This proposal is better designed, which is why the industry is howling.

  4. Anonymous

    Yves, not very long ago you brought up the same issue, [psychopaths]. Again in my view (both military and corporate) herein lies the real over all problem, (historically) in many civilizations and now ours. How do we find a balance or good works for individuals with such a nature. Hell are they created or destined to be so. Yves earlier posts have shown, work is progressing in this area (remote identification).

    To the American people, these people hold you deeply repugnant. A lower life form in which only occasional contact is made for elections or public gestures, then retreat back to their enclaves for a detox shower and mental shudder/huzz up the back. If your looking to them for help forget it, your factoring in [their] thought process is only how far [you] can get them, no more no less.

    They broke the “deal” set up in the Constitution to enact a balance that we both could live in and with. Till they act in accordance with the ONE CONTRACT that matters over all others, they are in breach of contract. To this breach of contract I would like to see Elizabeth Warren chair the renegotiation, till then get stuffed. The American people over the next year just may wake up and see with clarity, what will they do then. Americans love their country to a fault, and have given you to much power out of blind faith, which you have destroyed out of petty greed. Shame, Shame on those that have wrought such a event for personal gain, I have more respect for petty criminals stealing to keep their head above water in the world you created.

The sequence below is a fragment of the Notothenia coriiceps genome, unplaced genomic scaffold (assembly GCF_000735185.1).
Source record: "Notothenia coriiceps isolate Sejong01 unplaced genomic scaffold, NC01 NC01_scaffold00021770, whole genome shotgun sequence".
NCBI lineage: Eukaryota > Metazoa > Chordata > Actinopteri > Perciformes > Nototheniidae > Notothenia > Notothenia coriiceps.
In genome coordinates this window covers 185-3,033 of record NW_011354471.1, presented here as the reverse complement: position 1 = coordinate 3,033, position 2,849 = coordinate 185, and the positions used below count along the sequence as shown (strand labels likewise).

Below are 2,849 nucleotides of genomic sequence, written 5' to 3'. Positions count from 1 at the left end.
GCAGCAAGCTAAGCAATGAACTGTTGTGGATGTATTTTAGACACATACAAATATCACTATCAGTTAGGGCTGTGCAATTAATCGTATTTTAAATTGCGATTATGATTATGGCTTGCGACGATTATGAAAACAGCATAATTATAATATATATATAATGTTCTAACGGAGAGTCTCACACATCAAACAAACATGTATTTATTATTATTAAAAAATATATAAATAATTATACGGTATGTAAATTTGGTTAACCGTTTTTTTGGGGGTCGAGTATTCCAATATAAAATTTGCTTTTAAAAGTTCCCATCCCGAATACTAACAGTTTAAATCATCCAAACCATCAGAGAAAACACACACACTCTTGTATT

Skippy… carnage enabled….if the gloves come off.

  5. Anonymous

    I have a CFA Charter. I have character and integrity. I’m out of work because I wouldn’t lie to clients of a large, private, investment advisory firm. I can use a job. I’d be happy with 100K. Get rid of these people so others like me can pick up the pieces and rebuild.

  6. Anonymous

    Anon 1:17. Military people are not psychopaths. In my ACTUAL EXPERIENCE IN THE MILITARY, duty, honor, and integrity ruled the day. If the military was running these firms, you would not have these problems. You would have solid, risk manged firms that could survive anything the economy threw at them.

  7. Anonymous

    Yves,

    Am I being too obvious in pointing out that many politicians also exhibit most, if not all, of the characteristics on that list?

    In particular, the number of politicians (around the world, not just in the US) who have compromised their careers due to undisciplined sexual promiscuity is quite remarkable.

    ozajh (who has forgotten his infrequently-used password)

  8. Anonymous